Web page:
The one, the only Nancy Nall uses a story about an adulterous politician---no, not John Edwards; the mayor of Detroit, and getting caught cheating is the least of his problems--- to teach a lesson in good newspaper writing.
Nance's excellent advice boils down to this. Avoid embellishing. There are some stories in which the plain facts provide all the color and drama and comedy you need. And don't indulge in mind-reading, because A. you probably aren't any good at it and B. again, there are some stories in which the plain facts provide all the color and drama and comedy you need.
Nance starts with an example that doesn't avoid either embellishment or mind reading and then compares that to some good writing that does, and I wasn't surprised when the good writing turned out to be by a reporter for the Detroit News by the name of Ron French.
Ron is an old friend of ours from our salad days in Fort Wayne. He and Nance and the blonde were part of a group of young reporters who were the core of what was then a very fine local news desk, surprisingly fine for a paper that size. The group also included Ron's future wife, Valerie, and another friend of ours I'll call Missy, just because it will annoy her if she happens to read this. All of them were good reporters and all of them wrote very well, but even back then Ron was probably just a bit better than the rest. As Nance reminds me, he had a good eye for the odd but telling detail and a knack for knowing just where in a sentence or graph to stick it that would electrify the whole story.
Ron was also a Mets fan, despite having been born and raised in the wilds of Indiana, which is probably not incidental to his being a smart reporter and talented writer.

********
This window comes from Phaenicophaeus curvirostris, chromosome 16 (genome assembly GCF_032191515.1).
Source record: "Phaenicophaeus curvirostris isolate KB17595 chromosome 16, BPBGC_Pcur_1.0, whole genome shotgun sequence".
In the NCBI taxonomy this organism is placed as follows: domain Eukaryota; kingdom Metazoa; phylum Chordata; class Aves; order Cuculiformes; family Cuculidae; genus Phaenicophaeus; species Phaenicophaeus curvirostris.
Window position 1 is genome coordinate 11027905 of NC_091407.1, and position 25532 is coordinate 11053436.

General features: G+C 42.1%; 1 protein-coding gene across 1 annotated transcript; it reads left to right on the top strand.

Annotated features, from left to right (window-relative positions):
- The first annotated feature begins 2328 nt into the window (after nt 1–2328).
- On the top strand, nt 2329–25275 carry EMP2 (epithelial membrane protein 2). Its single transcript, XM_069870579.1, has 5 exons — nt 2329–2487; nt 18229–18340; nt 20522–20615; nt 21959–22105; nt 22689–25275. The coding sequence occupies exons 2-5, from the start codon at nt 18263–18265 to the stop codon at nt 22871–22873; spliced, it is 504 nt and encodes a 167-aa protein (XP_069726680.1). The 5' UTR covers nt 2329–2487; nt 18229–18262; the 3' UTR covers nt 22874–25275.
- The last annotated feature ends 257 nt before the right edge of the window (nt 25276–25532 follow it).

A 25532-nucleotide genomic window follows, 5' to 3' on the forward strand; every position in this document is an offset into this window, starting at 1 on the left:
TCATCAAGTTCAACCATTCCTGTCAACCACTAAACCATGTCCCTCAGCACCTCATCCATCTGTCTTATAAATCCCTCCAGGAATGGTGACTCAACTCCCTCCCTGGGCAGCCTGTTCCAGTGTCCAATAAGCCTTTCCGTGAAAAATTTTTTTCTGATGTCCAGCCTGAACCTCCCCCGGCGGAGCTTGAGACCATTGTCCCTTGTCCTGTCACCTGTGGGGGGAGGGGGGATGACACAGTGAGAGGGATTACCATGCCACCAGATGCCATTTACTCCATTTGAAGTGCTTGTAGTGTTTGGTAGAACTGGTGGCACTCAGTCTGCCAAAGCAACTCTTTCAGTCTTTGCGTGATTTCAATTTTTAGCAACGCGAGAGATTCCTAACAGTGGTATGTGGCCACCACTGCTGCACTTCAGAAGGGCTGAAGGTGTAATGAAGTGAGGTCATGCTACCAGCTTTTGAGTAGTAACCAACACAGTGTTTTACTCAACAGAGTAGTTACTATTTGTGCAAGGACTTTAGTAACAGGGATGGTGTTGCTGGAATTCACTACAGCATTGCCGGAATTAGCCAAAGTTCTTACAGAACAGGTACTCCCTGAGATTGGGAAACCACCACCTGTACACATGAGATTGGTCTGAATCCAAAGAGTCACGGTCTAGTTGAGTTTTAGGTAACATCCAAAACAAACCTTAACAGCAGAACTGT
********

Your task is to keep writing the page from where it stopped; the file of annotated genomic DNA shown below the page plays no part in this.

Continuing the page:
Nance's post also reminded me of another post of hers, a real nice one, concerning another old colleague of theirs from those days. Unfortunately the post was relaying news of the man's death.
I didn't know Bill all that well. He was a good deal older than Nance and the blonde and Ron and their group and didn't hang out with them. I remember a cheerful, energetic, fast-talking man with jet black hair always perfectly combed and parted and a very red face. He was a Vietnam vet who'd left the New York Daily News to come cover the arts scene in Fort Wayne, Indiana but who never seemed to regard that as a comedown. He reported on the local theater, museums, music, dance, and all the other arts plastic and performing, without snobbery or condescension, that last bit always getting him in trouble with community theater types who tended to forget all the praise he gave them whenever he happened to hold them to the standards that pretended to aspire to. That seems to be a quirk of community theater types everywhere. They always want an A for effort even when the effort went into putting on a stinker of a show. But Bill enjoyed the theater. He enjoyed all the work and the artists he covered. He was in his way a force for good, a critic who added to the art he wrote about just by writing about it intelligently and constructively.